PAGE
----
Reviewed: March 29, 2010
Genre: Urban Fantasy
Series: Messenger, Book 1
Rating: 3 Stars
Length: 323 Pages
Formats: Print, eBook
Ever wonder how all those kick-ass heroines in popular Urban Fantasy got their start? How they actually became kick-ass? You don't usually see the mighty heroine's more humble beginnings - by the time they're heroines, they're usually already there. Well, Melina Markowitz may just be the answer to those idle wonderings. An unexpected drowning and resuscitation at the age of three marked Melina as a member of the arcane and called her into service as a Messenger...sort of like the supernatural's answer to FedEx. She scurries to and fro with messages and items that need to get from Point A to Point B when the exchangees are better off not meeting face to face. With her calling come the nifty perks of better-than-human speed, strength, senses, and endurance...but no paycheck, so she's stuck working not just one side job but two. She's an admissions clerk at the local ER by night and a part time martial arts instructor by day. She knows several different disciplines of the arts, but that didn't come with the calling - that came with hard work, a lot of practice, and the guidance of best friend/mentor/former Messenger herself Mae, who owns the dojo that Melina works/trains at.
Melina's leading her slightly-more-than-average life with as little effort as possible, when one day a routine drop turns ugly, and she's beset by ninjas, gets her butt firmly kicked, and stumbles onto an insidious evil that's taking over the streets of her town. Try as she might, she just can't seem to push the responsibility of dealing with this evil off onto anyone else - and she tries really hard to do just that - so she's stuck dealing with it herself. But what the heck is she going to do about it? She's just a Messenger, after all!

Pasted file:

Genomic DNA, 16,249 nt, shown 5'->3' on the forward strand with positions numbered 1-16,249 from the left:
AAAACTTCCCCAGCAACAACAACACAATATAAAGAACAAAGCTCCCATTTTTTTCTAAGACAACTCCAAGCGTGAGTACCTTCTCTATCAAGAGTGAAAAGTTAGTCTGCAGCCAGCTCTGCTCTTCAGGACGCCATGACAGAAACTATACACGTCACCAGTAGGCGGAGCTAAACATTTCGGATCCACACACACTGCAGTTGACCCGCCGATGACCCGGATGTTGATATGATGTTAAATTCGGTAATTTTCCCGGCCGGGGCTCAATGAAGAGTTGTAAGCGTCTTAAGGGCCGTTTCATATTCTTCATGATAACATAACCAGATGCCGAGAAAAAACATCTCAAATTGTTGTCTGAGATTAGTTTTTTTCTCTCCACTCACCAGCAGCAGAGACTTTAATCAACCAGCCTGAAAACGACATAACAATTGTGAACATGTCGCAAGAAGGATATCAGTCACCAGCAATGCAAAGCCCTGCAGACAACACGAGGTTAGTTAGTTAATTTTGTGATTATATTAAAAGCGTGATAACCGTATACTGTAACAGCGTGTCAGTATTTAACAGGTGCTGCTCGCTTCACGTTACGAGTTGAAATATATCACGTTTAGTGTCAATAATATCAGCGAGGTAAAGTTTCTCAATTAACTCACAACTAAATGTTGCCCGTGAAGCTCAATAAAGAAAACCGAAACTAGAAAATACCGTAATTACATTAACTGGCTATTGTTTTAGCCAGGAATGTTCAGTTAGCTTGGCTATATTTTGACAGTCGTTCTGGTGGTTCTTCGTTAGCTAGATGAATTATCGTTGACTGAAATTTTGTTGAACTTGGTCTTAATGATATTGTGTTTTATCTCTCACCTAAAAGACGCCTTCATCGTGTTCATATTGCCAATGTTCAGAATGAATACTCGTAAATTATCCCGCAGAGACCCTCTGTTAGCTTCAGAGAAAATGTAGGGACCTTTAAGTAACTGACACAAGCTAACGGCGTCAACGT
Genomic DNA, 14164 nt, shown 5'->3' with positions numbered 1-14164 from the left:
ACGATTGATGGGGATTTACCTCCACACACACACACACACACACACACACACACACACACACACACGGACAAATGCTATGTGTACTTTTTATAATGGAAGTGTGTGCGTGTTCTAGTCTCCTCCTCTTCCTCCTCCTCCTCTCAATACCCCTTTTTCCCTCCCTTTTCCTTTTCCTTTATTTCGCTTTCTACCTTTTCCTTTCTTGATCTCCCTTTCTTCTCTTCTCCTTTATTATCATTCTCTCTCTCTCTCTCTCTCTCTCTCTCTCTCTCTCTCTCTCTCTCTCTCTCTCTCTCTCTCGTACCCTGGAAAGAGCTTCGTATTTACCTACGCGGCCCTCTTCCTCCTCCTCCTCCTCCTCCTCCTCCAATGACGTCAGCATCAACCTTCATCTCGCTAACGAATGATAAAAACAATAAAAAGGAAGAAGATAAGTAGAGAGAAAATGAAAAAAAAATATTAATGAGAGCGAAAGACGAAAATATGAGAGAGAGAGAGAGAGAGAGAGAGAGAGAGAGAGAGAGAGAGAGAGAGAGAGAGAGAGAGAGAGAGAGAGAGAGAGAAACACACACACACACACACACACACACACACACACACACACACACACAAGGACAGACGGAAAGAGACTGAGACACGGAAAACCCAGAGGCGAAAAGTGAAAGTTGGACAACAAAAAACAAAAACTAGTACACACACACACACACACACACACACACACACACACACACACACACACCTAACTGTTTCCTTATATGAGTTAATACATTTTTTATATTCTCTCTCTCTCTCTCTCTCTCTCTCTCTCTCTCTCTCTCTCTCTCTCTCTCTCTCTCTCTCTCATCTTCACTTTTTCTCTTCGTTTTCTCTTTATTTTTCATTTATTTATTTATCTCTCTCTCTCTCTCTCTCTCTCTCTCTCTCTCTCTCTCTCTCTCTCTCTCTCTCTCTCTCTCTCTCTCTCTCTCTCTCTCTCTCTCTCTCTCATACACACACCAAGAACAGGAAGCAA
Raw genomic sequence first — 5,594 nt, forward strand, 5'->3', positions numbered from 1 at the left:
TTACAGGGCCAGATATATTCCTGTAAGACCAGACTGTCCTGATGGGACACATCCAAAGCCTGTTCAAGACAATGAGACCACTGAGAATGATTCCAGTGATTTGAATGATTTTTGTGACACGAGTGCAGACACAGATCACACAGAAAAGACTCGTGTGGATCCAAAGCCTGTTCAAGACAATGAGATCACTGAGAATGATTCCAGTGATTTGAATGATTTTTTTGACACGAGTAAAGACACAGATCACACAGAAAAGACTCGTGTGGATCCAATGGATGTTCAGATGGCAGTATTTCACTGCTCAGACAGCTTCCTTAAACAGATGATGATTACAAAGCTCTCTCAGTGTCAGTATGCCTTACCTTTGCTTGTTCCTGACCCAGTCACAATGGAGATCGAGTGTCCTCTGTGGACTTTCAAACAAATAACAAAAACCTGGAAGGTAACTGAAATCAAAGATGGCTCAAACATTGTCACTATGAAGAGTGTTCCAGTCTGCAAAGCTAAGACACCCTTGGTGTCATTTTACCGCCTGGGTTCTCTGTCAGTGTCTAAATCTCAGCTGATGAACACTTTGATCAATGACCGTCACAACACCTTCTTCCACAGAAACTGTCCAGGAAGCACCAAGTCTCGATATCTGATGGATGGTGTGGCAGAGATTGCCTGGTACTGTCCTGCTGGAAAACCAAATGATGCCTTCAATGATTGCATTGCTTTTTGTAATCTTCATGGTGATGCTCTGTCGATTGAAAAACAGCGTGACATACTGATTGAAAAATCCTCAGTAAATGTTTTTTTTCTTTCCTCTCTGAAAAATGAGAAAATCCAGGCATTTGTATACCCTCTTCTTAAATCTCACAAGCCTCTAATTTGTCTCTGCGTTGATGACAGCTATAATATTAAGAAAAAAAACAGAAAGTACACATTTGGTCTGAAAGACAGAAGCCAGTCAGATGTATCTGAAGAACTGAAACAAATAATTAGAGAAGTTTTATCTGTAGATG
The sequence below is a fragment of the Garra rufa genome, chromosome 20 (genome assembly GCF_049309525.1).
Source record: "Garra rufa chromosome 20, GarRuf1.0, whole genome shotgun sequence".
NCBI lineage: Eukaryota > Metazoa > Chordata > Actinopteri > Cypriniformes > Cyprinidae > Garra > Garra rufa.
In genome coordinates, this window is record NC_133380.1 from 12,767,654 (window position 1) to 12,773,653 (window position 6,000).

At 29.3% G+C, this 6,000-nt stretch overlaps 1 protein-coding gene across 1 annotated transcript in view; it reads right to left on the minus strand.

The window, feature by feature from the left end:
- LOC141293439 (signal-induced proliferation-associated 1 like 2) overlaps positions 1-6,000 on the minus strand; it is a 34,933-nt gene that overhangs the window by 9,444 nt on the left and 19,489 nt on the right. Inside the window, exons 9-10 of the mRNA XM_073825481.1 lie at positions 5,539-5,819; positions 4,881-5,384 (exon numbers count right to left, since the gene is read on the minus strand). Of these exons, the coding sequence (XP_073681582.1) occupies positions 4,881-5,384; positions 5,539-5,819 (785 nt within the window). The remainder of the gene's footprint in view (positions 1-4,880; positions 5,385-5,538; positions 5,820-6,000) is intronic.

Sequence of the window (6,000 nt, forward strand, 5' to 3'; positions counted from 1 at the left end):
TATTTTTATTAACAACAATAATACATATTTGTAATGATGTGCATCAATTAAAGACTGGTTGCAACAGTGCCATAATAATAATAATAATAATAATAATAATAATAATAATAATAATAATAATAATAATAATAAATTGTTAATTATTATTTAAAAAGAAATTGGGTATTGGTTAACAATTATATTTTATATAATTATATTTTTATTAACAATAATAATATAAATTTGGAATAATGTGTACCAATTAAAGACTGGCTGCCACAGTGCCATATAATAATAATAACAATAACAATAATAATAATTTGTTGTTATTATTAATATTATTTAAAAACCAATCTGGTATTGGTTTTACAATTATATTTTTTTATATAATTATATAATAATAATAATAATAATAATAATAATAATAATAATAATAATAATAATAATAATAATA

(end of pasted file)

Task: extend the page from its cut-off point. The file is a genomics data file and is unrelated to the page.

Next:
With a potential love interest (who'd be perfect if he wasn't a cop), a McDreamy-esque ER doctor who makes her drool (who'd be perfect if he wasn't a vampire), and a surly but protective bartender (who's yummy even though he's a werewolf), Melina is going to find out just how kick-ass heroines get their start as she struggles to find out what's going on while keeping everyone she cares about safe... But there is very little 'safe' in the world of 'Danes (mundanes/humans) or 'Canes (arcanes/supernaturals) - and straddling that fence between the two like Melina does is the most dangerous place of all.
Great premise in Don't Kill the Messenger, and definitely a quick, sometimes humorous, but definitely deadly new urban fantasy premiere. I liked it quite a lot, and when she wasn't annoying me, I enjoyed spending time in Melina's head. There's much to appreciate here, with Rendahl adding a fresh voice and new eyes to this original UF novel. Points to her for offering a well-worn genre some new blood with some bite of it's own. The plot kept my interest, was paced quickly and smoothly, and was dangerous enough to be truly threatening. There were, however, some problems for me that kept it from being a truly great read.
Don't Kill the Messenger is told in first person from Melina's perspective, and I had some problems with the narrative. Melina doesn't explain much about the world she's living in - the narrative is more about her thoughts on every little thing...even the most mundane, like how much she loves her car...and that causes two problems: the world never really becomes totally clear or real for me and the rambling internal monologue gets old (I was very tired of hearing about her car far before the end) and seems silly in the face of true crisis at times. I can deal with the rambling because that's where the humor really shines, and there were many moments that made me chuckle, but I definitely felt the hit on the lack of world building. I also felt there was a disconnect between how Melina describes herself (as "able to kill with her pinkie" at one point) and the fact that she gets her butt kicked or gets manhandled over and over...even by a single human ('Dane). More than once she praises her enhanced senses and strength, and every time, they fail her in one form or another. That's a problem for me, story-wise.